Commonly sold under the brand name Gorilla Glue, diisocyanate glues as well as other wood and construction glues, pose a large poisoning risk if ingested. Interaction between these glues and stomach acids causes a chemical reaction turning the glue into a rapidly expanding foam. The foam solidifies in the stomach and intestinal tract requiring surgery to remove the foreign body. Gastrointestinal distress symptoms caused by glue ingestion include vomiting, retching, drooling, distended stomach, and loss of appetite. This is an emergency situation and requires immediate intervention.
There is no known cause of the toxic reaction from ingesting grapes, raisins or currants; however, it is known that dogs –and possibly cats and ferrets as well — can suffer severe, acute kidney failure after eating any type of grape or raisin containing product. Unlike other foods, the toxicity of grapes does not appear to be dose-dependent; even very small amounts can be injurious to some animals while others are not affected until a large dose is consumed. Veterinary care will include decontamination via induced vomiting or activated charcoal, kidney function monitoring, and often aggressive supporting care tactics.
While using a small burner or simmer pot to heat liquid potpourri or wax melts may seem like an easy and safe way to scent your home, it has been found to be a danger to pets, particularly cats. The scent is often enticing enough for a curious cat to take a couple licks, and that is all it takes to cause severe chemical burns in the mouth, esophagus, and stomach. A high enough dosage will also lead to difficulty breathing, vomiting, tremors, weakness, and possible organ damage.
Many non-smokers brush this danger off as it isn’t a substance in their home, but if your pet is allowed outside at any time, it may encounter and consume dropped cigarette butts. Consumption of nicotine gums pose a double danger to dogs as many brands are sweetened with xylitol which is also toxic. Nicotine raises both heart rate and blood pressure, and in sufficient quantities can cause neurological damage. Many animals will attempt to self-decontaminate (often by ingesting grasses or other stomach irritants) or may spontaneously vomit, but it is safest to have a veterinary evaluation in case further decontamination, IV fluids, or other medication is necessary to stabilize your pet.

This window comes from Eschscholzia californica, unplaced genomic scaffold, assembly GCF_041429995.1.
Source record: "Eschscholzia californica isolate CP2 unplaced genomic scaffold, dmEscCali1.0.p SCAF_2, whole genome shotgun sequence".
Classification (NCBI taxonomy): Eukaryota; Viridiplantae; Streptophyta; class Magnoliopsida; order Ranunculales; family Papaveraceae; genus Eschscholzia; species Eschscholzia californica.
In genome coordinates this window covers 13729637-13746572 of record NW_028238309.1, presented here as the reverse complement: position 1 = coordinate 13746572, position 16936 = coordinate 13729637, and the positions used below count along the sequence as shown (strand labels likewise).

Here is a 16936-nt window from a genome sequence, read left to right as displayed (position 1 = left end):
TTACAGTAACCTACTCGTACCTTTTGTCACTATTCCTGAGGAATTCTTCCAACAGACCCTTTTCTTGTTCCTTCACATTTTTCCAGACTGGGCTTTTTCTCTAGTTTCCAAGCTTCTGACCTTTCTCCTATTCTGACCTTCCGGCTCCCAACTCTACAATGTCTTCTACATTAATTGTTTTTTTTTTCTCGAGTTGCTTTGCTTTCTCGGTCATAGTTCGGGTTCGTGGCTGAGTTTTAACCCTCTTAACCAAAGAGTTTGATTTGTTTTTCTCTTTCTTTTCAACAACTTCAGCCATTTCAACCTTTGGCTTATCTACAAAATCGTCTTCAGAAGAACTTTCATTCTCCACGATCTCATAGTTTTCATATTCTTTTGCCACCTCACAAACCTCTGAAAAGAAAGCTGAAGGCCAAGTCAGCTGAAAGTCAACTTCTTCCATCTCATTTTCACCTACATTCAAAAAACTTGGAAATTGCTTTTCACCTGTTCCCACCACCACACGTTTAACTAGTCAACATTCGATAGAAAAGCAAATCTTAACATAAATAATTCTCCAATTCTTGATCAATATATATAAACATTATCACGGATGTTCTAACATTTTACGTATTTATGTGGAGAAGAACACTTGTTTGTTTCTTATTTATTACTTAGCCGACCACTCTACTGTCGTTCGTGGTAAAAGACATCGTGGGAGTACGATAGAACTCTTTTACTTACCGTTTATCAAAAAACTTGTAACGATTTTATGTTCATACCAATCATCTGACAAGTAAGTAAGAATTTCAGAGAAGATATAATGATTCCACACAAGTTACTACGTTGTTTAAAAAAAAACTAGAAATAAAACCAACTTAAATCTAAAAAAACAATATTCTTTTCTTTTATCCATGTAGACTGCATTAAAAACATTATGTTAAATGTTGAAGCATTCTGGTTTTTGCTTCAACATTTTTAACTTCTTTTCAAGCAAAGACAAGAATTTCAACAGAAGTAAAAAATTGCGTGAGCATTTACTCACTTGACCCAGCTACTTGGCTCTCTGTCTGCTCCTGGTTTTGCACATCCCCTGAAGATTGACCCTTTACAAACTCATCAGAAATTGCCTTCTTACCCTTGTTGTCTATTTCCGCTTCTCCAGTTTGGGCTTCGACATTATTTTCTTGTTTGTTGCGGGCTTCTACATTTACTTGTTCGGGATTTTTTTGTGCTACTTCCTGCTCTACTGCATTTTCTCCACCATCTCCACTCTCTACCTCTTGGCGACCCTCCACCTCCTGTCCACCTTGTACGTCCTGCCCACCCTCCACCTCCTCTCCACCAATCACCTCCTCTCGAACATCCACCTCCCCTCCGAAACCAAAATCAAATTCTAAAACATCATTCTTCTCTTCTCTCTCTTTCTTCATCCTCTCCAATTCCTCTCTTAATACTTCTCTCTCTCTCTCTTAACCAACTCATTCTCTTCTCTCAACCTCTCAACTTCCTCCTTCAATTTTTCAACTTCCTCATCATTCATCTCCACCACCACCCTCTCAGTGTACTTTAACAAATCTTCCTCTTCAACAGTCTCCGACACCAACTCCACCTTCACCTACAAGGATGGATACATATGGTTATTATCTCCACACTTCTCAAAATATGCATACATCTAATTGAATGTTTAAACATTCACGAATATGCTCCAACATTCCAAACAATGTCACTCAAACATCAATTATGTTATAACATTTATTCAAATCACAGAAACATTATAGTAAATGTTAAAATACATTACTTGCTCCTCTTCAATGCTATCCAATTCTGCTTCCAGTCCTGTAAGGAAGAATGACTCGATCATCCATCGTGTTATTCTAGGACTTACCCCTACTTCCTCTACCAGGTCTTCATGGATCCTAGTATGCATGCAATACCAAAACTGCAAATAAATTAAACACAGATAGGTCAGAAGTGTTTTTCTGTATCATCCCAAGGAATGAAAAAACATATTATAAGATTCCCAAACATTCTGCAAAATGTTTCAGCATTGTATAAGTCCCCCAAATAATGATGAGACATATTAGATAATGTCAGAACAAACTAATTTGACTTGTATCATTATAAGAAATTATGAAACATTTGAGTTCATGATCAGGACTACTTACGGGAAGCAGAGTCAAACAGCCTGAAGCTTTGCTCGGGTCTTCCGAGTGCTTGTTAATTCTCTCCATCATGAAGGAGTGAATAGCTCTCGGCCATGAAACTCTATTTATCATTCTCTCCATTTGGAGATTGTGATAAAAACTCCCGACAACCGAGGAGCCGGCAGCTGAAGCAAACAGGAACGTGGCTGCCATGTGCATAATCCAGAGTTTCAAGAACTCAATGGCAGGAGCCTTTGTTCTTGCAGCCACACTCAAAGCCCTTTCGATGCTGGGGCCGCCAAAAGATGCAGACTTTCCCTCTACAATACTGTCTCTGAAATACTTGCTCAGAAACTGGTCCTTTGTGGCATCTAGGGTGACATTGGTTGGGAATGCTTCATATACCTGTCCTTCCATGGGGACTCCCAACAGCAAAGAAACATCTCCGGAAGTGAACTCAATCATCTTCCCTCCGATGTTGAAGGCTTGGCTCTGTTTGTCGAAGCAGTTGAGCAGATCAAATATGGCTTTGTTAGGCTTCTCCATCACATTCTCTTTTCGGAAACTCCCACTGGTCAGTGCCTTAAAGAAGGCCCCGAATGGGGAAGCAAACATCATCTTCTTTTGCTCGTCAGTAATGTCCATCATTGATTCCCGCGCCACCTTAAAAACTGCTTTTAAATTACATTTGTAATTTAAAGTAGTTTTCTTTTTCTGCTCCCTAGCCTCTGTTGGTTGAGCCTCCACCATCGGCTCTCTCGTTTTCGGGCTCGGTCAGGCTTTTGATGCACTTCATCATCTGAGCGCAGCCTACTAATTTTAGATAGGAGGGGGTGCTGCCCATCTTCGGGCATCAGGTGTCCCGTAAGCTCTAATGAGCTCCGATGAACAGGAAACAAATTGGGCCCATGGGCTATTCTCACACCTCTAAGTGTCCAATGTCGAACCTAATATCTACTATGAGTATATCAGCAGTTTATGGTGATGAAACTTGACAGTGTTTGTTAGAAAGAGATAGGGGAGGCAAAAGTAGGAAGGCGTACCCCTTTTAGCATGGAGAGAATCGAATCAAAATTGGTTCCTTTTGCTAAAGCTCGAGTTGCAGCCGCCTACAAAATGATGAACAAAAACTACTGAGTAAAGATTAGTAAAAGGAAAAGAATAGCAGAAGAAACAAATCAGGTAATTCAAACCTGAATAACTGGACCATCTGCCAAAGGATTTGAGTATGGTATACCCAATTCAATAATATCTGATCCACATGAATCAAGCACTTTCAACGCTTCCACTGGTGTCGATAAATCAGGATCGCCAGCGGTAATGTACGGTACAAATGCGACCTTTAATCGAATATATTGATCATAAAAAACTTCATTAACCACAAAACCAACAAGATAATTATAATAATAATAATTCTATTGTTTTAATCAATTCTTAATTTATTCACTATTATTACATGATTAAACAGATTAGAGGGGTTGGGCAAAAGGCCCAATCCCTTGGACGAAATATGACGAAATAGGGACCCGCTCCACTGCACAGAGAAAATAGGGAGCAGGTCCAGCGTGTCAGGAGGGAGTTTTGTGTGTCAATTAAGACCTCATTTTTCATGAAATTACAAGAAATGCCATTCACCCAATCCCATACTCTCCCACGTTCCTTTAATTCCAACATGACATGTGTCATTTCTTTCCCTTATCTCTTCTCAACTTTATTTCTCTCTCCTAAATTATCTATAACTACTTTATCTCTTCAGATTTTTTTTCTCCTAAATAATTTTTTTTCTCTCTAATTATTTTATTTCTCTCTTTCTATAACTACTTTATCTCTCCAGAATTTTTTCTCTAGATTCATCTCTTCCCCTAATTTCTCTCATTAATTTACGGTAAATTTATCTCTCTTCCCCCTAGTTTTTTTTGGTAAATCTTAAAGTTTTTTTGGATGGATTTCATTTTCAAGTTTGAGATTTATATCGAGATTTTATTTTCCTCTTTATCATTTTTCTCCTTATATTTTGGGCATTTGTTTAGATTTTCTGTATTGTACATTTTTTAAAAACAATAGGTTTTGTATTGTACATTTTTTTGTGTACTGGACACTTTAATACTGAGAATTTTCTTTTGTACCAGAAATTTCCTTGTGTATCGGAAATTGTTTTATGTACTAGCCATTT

Tea Tree Oil
Often touted as a natural wonder-drug for humans for its antibacterial, anti-fungal, possibly anti-inflammatory and anti-parasitic properties, tea tree oil should never be used on pets. Also known as melaleuca oil, it is sold in several concentrations with 100% oil resulting in severe poisoning with as little as 7 drops and fatalities with as little as 10ml. Both cats and dogs show similar symptoms when exposed such as weakness, tremors, loss of balance or the inability to walk, coma, and death.
No matter how carefully you guard against accidental poisoning, you need to be prepared in the event it occurs. Proper preparation for an emergency situation will increase the chances of your pet’s survival and return to good health. Build a pet first aid kit, have a list of important phone numbers including animal poison control and your veterinary clinic, and keep a pet transport handy (if applicable) to be able to respond swiftly in any emergency.